Endoscopic Repair of Large Gastric Perforation Following Pneumatic Dilation of Sleeve Gastrectomy Stenosis
AbstractSleeve gastrectomy has become the most commonly performed bariatric surgery in the USA (English et al.in Surg Obes Relat Dis. 14(3):259 –63,2018). Despite the rising popularity of this procedure, gastric stenosis is a known complication with an incidence of up to 4% (Rebibo et al. in Obes Surg. 26(5):995 –1001,2016). Endoscopic pneumatic balloon dilation is increasingly utilized to treat this condition and to ameliorate symptoms of nausea, vomiting, reflux, and/or dysphagia (Dhorepatil et al. in BMC Surg. 18(1):52,2018). Pneumatic balloon dilation does carry a risk of gastric perforation of up to 3% in the limited literature to date (Donatelli et al. in Surg Obes Relat Dis. 13(6):943 –50,2017), historically requiring immediate surgical consultation for repair (Donatelli et al. Surg Obes Relat Dis. 13(6):943 –50,2017). In this case series, two cases of gastric perforation during pneumatic dilation for gastric sleeve stenosis were repaired successfully endoscopically with use of an endoscopic suturing system, resulting in correction of gastric defect and elimination of symptoms.
We present a query of national bariatric surgery data investigating the efficacy of concurrent laparoscopic sleeve gastrectomy and paraesophageal hiatal hernia repair (LSGPEHR) as compared to laparoscopic sleeve gastrectomy (LSG).
This Video demonstrates a case where accidental stapling of the temperature probe occurred during performance of a Laparoscopic Sleeve gastrectomy. The temp robe was released after sharp dissection and we closed the resulting gastrotomy in two layers and secured omentum over the repair. The patient has done well in the psotoperative period. While our institution and OR team has a long-standing policy of no placement of esophageal temperature probes, or naso- or orogastric tubes during any bariatric or foregut case that will require stapling.
PMID: 31519486 [PubMed - as supplied by publisher]
AbstractBackgroundControversy exists regarding the clinical utility of routine preoperative upper gastrointestinal (GI) fluoroscopy in morbid obese patients undergoing laparoscopic sleeve gastrectomy (LSG). The aim of our study was to determine the efficacy of these studies in detecting hiatal hernias (HH).MethodsThe institution ’s prospectively maintained, IRB-approved database was retrospectively queried to identify all consecutive patients who underwent LSG between 2011 and 2017. All patients underwent routine preoperative upper GI fluoroscopy. Reports from all imaging studies were retrospectively reviewed and com...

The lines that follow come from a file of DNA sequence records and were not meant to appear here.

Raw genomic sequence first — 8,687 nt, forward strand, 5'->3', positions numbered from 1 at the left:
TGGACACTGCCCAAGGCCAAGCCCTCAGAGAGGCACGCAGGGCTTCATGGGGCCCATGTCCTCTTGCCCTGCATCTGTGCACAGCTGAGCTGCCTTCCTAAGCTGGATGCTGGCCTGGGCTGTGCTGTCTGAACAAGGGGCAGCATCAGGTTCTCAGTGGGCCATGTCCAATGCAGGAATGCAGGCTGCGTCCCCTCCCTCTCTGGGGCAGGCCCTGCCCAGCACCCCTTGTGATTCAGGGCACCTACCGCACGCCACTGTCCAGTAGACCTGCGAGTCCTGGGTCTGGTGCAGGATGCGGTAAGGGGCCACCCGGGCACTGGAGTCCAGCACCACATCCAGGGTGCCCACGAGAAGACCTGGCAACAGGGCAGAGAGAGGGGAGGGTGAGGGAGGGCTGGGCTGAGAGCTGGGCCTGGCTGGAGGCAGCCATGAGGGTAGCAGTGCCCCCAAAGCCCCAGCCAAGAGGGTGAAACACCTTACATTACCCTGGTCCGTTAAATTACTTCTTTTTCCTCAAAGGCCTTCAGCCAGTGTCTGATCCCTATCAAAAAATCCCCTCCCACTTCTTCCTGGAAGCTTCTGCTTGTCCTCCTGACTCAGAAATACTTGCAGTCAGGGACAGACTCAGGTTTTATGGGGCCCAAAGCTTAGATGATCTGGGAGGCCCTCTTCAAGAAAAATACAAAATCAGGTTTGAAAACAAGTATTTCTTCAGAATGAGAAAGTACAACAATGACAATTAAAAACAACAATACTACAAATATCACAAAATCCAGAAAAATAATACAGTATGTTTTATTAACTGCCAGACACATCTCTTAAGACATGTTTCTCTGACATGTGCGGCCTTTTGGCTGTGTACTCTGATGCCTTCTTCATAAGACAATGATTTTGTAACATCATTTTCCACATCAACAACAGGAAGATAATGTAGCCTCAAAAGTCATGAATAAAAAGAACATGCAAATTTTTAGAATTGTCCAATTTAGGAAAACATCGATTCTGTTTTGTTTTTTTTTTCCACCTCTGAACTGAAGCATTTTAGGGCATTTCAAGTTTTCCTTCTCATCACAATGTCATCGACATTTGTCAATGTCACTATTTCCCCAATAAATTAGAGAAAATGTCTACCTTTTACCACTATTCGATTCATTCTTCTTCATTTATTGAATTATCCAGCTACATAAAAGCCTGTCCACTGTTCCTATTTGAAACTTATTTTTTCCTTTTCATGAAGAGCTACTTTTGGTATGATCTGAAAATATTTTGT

ConclusionSynchronous VHR and BS in a bariatric unit is feasible with low recurrence rate. Laparoscopic VHR has lower complication rates than open, apart from seroma formation. Patients with diabetes have higher risk of infection.
This study aimed to assess practice patterns regarding concomitant HH repair (HHR) during laparoscopic sleeve gastrectomy (SG) and Roux-en-Y gastric bypass (RYGB). The incidence of concomitant HHR with LSG or LRYGB was analyzed using the 2015 Metabolic and Bariatric Surgery Accreditation and Quality Improvement Program database. One hundred thirty thousand, seven hundred seventy-two patients underwent RYGB (30.5%) and LSG (69.5%). Concomitant HHR was more common, despite less GERD, in SG patients compared to RYGB (21.0% vs 10.8%,p
ConclusionsOur results showed that primary LSG is a durable primary bariatric procedure with sustained weight loss and a high resolution of comorbidities at 10 years, but about half the patients had de novo GERD. The need for conversion to RYGB was 16.9% at 10 years.
We present a case of 60-year-old man with a body mass index of 45.3 kg/m2 with a large recurrent ventral hernia. We performed a lap sleeve gastrectomy with laparoendoscopic anterior component separation with IPOM. The operative steps included hernia contents reduction, conventional sleeve gastrectomy, anterior component separation on either side, intra-corporeal closure of hernia defect and placement of a composite mesh. Patient recovery was uneventful. Concomitant bariatric surgery with laparoendoscopic component separation with IPOM may be safe, but more studies are required.
ConclusionsDouble Baltazar technique is a successful and feasible treatment option for patients presenting with two gastric fistulae following sleeve gastrectomy. This is the first case report describing this new technique, and its success should encourage more similar trials and avoid more aggressive surgical options such as total gastrectomy or gastric bypass.
ConclusionsRYGB may increase the risk of CDI hospitalization when compared to VSG and VHR controls. This data suggest VSG may be a better bariatric choice when post-surgical CDI risk is a concern.